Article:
Leading Article: Horse race ruined, not many dead

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The Independent Online
LET US not become too excited about the Grand National disaster. It was extremely painful for owners, trainers and jockeys. It was expensive for bookmakers and costly for the Government. But nobody was killed or physically hurt. Punters are getting their money back. This was not Zeebrugge or King's Cross, or even BCCI, Lloyd's or the Maxwell pension scandal.

The resonance of such moments depends on their timing. Had this happened in a period of national self-confidence it would have been dismissed as an aberration. Coming at a time of national self-doubt it will be used to reinforce the case that too many areas of British life, from the Government down, are run by bands of largely self-selected incompetents and amateurs. Comparisons will be made with other countries. Perhaps we shall find the Germans give diplomas in starting-gate technology.

The temptation to gallop in pursuit of such arguments is difficult to rein back because the bungle was, in many respects, typical. A relatively small slip set off a chain reaction that exposed the backwardness of the whole system - the antiquated technology of the starting tape, the hopelessly unsophisticated and poorly tested procedures for stopping the race, and the incompetence of the self-selected clique of amateurs that runs the Jockey Club.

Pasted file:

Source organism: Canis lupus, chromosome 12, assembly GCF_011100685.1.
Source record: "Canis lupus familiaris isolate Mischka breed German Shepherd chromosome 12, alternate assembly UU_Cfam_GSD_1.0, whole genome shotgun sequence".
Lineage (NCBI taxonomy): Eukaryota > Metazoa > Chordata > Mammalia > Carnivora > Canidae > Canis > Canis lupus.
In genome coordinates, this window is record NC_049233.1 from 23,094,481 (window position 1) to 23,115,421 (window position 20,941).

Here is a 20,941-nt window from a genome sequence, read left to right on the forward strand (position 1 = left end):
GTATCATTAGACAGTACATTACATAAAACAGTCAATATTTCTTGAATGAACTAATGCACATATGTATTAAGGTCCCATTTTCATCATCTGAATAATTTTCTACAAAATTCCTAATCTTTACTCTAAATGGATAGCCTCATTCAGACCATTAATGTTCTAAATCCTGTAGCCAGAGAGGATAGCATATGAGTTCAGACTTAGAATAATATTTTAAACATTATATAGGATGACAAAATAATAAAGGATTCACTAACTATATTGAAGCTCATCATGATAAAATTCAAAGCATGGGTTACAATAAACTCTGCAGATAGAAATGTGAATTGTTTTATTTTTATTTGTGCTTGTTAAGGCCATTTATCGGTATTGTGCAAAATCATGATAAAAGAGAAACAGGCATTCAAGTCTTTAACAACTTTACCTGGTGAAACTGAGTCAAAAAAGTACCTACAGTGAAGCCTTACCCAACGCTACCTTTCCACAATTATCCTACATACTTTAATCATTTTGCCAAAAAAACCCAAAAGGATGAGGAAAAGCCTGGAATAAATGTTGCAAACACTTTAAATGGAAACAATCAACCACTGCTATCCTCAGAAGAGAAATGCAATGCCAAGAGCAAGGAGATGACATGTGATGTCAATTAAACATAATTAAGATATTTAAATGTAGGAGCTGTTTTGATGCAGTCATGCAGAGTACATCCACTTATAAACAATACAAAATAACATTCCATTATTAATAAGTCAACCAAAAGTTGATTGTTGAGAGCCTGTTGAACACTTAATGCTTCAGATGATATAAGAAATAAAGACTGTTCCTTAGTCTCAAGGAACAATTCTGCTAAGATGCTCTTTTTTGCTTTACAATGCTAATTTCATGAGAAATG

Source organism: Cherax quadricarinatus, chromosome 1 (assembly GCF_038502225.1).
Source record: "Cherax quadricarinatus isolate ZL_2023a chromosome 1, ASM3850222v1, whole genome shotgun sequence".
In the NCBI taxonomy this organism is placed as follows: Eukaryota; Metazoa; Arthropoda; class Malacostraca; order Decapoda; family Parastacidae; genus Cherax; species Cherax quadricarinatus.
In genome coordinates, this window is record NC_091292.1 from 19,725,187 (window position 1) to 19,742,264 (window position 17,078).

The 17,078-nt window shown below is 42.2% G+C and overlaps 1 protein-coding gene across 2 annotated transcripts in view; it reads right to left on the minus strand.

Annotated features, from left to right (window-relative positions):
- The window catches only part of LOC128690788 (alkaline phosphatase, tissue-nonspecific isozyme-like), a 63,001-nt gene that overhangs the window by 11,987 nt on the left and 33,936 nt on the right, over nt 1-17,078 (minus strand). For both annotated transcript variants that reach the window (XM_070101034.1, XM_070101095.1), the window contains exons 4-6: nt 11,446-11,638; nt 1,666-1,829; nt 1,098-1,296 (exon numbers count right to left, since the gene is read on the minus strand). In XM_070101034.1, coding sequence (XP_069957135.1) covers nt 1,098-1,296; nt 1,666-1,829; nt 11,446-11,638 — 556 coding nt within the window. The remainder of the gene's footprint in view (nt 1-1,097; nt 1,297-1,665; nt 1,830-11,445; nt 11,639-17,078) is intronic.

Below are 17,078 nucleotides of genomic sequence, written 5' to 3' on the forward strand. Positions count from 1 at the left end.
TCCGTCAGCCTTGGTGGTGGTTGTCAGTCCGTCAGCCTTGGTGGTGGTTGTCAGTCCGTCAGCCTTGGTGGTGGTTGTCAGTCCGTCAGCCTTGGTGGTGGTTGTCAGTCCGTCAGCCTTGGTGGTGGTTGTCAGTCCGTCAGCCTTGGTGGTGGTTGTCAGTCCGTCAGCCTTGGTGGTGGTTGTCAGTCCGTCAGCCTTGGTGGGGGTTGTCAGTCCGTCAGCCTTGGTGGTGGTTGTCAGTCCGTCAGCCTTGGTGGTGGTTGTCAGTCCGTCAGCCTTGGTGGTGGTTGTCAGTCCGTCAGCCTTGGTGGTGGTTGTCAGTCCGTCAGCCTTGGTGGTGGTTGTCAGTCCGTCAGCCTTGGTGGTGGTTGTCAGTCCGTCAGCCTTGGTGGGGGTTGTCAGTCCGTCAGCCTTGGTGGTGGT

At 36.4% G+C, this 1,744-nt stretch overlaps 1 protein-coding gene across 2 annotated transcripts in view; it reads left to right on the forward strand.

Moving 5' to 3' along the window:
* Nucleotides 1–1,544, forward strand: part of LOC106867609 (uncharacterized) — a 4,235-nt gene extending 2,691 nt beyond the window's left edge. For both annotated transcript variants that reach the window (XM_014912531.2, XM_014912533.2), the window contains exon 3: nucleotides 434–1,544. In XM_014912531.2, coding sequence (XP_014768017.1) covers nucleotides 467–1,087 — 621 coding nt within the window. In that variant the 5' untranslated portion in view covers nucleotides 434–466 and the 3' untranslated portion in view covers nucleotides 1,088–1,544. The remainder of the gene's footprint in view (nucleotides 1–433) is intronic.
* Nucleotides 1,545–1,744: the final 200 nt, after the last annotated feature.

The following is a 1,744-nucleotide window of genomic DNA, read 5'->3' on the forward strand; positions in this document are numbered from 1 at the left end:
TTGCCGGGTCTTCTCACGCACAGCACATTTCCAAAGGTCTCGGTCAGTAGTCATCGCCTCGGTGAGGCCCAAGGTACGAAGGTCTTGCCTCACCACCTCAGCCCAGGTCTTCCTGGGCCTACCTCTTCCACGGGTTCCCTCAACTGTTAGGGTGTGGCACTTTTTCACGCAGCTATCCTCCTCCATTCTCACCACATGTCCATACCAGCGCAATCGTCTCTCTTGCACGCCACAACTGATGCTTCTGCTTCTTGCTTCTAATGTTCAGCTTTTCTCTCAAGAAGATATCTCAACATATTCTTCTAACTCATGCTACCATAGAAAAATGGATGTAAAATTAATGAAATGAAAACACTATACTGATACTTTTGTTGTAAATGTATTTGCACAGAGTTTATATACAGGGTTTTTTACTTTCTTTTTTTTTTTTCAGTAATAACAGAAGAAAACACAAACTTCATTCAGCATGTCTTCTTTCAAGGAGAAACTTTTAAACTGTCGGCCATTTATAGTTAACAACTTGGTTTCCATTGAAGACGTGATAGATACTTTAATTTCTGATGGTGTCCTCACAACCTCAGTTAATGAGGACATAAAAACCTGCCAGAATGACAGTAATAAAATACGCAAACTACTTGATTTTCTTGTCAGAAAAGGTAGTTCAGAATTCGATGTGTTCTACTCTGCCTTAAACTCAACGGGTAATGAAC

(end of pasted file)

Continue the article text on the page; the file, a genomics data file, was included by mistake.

Nobody can have watched the episode without being amazed that a race of such national prominence could be handled with such ineptitude. Why did anyone even think of starting the race with the tape hanging loosely almost to the ground? Why were the horses so close? How can someone wave a furled flag and expect to be seen? Why rely on flags? Given that the Jockey Club is known as a haven for retired military men, one trembles for the nation's defences.

Seizing such a chance for national self-castigation is legitimate up to a point. There are still too many pockets of privileged and protected amateurism in Britain, too many self-preserving hierarchies and self-regulated professions. In parts of the sporting world the division between gentlemen and players persists. But there is movement. Professionalism is spreading; British management is vastly better than it was 20 years ago. Even the Jockey Club has accepted the need for reform by preparing to hand over later this year to the British Horseracing Board, which will be more representative. Despair may, therefore, be tempered with a little hope. Aintree should provoke faster change, not greater gloom.

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